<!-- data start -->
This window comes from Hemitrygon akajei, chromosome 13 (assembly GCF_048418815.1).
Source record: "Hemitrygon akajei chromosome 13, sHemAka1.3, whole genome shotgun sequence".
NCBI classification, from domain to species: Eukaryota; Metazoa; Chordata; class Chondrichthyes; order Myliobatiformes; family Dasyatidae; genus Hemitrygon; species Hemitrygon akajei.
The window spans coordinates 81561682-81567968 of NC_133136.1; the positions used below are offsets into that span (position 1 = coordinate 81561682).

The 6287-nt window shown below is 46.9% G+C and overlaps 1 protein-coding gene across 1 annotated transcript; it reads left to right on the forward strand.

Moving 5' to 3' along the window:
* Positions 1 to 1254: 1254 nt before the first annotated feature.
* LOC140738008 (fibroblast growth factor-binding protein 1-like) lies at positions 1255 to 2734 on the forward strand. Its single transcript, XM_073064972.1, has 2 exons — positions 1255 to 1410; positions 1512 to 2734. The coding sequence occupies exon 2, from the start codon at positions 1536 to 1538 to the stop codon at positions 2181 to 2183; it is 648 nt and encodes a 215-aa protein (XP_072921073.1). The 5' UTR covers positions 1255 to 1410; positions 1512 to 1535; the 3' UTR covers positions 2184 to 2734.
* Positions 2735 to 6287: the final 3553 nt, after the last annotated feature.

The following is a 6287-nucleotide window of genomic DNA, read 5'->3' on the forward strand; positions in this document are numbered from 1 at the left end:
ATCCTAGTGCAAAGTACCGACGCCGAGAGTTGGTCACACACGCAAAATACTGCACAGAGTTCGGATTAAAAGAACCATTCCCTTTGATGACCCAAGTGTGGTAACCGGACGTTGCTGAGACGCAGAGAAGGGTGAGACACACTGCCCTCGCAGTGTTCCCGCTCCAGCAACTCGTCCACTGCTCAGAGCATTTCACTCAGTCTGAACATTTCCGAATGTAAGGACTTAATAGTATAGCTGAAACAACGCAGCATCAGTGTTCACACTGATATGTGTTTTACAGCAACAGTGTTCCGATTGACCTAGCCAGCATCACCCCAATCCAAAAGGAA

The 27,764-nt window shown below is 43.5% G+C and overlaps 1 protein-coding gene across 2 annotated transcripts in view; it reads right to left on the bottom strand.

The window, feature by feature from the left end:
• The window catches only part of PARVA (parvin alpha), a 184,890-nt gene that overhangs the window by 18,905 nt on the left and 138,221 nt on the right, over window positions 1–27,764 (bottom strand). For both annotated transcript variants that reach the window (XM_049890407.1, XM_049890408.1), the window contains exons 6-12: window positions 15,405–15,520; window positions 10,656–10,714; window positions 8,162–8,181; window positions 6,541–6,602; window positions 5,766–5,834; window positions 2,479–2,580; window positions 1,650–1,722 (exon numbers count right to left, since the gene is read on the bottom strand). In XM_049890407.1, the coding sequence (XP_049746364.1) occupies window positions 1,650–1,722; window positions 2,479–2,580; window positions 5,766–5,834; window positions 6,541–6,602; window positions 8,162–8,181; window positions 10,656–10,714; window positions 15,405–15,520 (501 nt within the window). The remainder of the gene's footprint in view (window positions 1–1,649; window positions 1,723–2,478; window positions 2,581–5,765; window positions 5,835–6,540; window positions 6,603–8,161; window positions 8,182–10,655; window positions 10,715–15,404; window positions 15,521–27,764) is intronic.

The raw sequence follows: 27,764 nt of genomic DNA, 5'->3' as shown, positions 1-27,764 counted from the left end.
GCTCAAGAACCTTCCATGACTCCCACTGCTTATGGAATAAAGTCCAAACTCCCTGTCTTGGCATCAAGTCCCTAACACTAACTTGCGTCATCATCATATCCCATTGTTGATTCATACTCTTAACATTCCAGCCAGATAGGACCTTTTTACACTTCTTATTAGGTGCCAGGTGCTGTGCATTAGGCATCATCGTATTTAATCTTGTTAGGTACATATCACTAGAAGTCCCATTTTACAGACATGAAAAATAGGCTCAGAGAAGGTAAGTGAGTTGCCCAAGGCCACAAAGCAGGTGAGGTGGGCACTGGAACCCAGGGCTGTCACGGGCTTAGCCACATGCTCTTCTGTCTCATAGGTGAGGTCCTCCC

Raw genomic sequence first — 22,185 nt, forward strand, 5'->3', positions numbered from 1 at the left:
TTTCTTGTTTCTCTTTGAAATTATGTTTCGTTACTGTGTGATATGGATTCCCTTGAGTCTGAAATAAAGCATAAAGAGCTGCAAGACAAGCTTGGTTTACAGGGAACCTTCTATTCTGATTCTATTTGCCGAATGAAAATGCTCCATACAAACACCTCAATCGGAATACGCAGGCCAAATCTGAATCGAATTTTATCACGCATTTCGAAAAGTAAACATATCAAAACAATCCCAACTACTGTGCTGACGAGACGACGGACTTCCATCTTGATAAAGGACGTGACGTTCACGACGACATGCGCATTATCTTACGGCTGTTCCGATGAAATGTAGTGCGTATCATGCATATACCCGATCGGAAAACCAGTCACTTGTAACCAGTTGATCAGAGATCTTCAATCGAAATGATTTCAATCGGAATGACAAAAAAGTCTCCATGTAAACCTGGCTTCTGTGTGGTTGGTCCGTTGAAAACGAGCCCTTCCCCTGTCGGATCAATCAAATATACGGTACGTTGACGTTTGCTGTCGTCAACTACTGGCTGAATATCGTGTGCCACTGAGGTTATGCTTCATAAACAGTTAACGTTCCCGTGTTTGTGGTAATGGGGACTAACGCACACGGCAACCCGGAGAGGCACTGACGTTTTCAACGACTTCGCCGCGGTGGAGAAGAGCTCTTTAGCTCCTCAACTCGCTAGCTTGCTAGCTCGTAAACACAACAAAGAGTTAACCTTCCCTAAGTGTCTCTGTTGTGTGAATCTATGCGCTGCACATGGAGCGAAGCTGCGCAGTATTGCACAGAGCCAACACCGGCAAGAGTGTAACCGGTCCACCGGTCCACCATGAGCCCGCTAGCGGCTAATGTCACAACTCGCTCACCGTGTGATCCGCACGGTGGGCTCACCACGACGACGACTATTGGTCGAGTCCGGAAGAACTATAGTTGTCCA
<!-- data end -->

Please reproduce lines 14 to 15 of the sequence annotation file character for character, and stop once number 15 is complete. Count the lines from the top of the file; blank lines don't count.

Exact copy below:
• The window catches only part of PARVA (parvin alpha), a 184,890-nt gene that overhangs the window by 18,905 nt on the left and 138,221 nt on the right, over window positions 1–27,764 (bottom strand). For both annotated transcript variants that reach the window (XM_049890407.1, XM_049890408.1), the window contains exons 6-12: window positions 15,405–15,520; window positions 10,656–10,714; window positions 8,162–8,181; window positions 6,541–6,602; window positions 5,766–5,834; window positions 2,479–2,580; window positions 1,650–1,722 (exon numbers count right to left, since the gene is read on the bottom strand). In XM_049890407.1, the coding sequence (XP_049746364.1) occupies window positions 1,650–1,722; window positions 2,479–2,580; window positions 5,766–5,834; window positions 6,541–6,602; window positions 8,162–8,181; window positions 10,656–10,714; window positions 15,405–15,520 (501 nt within the window). The remainder of the gene's footprint in view (window positions 1–1,649; window positions 1,723–2,478; window positions 2,581–5,765; window positions 5,835–6,540; window positions 6,603–8,161; window positions 8,182–10,655; window positions 10,715–15,404; window positions 15,521–27,764) is intronic.

The raw sequence follows: 27,764 nt of genomic DNA, 5'->3' as shown, positions 1-27,764 counted from the left end.